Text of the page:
Their first full-length album (Burt Reynolds) is an assemblage of their sound that is sure to leave you glad that you had a listen. By review time, this album has had more than a few spins in my truck radio because I saw no need to switch it out for an alternative; that's a credit to their magnetism.
The album starts with "Mother's Debris" - a track that sounds like it could've spilled from the Galactic camp. I don't say this as a way of saying they're mimics (they're not); rather, it's to point out one of their tastefully incorporated cultural influences. The drumming is tight, the organ roars, and the strings are in aggressive lockstep.
The eyes-closed goodness continues through the fast paced "Otter Fodder," the funky "Frantic," and the more sedate (Allman Brothers vibes here) "Afrotino." "Sail on St. John" provides a backdrop for some of the finer vocal elements, "Once Sept. Bleu" is a guitar showcase, and then they sneak in an unexpected but well-delivered cover of the Beastie Boys' "Sabotage." Who saw that coming? The spicy "Siracha" (those guitar licks!) and the again Galactic-reminiscent "Homage Collage" serve to round out the album nicely.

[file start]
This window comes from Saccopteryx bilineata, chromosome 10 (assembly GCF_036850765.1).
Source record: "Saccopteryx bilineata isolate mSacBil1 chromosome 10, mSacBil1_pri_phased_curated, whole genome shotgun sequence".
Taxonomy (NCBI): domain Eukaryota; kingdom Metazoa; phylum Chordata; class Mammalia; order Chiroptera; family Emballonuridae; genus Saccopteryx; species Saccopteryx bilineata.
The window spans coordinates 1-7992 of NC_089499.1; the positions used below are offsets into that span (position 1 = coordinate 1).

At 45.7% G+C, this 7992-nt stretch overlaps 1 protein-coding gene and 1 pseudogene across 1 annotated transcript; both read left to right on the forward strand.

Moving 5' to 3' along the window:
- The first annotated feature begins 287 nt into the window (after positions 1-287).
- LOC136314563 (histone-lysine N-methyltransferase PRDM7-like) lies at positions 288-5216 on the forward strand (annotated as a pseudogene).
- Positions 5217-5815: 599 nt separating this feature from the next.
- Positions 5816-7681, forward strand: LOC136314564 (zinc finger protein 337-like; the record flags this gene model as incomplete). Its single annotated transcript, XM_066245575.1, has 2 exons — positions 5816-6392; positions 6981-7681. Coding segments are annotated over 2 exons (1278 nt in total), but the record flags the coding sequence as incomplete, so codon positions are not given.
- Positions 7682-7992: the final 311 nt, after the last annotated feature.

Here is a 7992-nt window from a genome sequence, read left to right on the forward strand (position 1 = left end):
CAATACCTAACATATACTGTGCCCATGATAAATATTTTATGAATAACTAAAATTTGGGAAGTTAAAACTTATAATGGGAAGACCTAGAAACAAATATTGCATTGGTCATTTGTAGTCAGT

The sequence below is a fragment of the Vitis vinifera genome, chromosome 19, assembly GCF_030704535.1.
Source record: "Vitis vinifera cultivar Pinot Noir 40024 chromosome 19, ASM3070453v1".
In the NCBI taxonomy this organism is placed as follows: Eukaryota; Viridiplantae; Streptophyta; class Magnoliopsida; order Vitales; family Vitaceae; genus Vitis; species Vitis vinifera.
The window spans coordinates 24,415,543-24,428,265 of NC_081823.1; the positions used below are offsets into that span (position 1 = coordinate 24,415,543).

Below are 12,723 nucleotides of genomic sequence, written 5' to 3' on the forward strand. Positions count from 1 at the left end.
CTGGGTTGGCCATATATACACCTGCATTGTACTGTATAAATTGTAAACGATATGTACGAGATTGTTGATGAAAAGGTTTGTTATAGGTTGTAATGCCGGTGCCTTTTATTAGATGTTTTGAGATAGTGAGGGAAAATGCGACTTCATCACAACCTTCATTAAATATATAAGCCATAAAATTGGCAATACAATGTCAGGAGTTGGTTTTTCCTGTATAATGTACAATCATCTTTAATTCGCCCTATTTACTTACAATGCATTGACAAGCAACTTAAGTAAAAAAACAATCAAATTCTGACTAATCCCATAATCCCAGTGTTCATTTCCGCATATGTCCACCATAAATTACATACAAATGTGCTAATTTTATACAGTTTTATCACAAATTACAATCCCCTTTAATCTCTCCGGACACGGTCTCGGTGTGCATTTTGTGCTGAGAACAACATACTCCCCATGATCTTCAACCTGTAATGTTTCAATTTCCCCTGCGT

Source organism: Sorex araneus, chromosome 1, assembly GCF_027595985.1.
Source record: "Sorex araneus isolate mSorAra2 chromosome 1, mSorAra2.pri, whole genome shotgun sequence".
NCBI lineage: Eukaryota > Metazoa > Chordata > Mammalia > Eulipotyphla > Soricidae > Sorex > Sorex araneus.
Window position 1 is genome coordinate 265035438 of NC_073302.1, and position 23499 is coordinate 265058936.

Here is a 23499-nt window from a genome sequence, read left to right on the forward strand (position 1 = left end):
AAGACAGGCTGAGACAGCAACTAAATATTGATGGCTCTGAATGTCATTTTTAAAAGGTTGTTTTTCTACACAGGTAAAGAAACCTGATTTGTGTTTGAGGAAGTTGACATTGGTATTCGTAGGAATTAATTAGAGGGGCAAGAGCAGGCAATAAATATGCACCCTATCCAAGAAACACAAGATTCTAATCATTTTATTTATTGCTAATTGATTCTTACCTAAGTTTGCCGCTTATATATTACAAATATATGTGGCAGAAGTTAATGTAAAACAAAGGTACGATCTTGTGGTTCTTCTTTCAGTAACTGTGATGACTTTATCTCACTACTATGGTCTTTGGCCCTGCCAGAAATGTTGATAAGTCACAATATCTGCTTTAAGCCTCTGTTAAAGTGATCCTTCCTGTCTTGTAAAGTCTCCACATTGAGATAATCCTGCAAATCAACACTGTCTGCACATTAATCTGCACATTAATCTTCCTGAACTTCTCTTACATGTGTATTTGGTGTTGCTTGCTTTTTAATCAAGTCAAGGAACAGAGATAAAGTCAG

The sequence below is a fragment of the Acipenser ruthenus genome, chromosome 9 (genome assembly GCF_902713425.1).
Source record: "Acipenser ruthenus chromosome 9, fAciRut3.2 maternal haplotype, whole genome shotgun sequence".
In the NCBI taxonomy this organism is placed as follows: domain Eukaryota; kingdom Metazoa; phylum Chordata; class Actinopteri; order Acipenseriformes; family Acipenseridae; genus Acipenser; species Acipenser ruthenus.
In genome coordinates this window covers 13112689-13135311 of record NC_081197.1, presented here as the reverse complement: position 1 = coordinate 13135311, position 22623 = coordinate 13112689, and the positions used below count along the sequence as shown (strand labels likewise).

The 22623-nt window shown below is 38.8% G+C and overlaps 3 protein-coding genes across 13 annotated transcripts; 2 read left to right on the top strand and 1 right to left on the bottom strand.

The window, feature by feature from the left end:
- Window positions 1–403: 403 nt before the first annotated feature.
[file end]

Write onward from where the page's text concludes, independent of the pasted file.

This band's wide influences make for an album that is going to meet each listener in a unique way. Some will be drawn to one element while others are drawn to a different element, but finally the sum of the parts is going to provide a joyous sound for most listeners rooted in any sort of rock. For the jam scene, there's nothing here to hate on. The band is tight, their psychedelic pathways are well plotted, and it's time to spin it for yourself!
- Jeremy Sanchez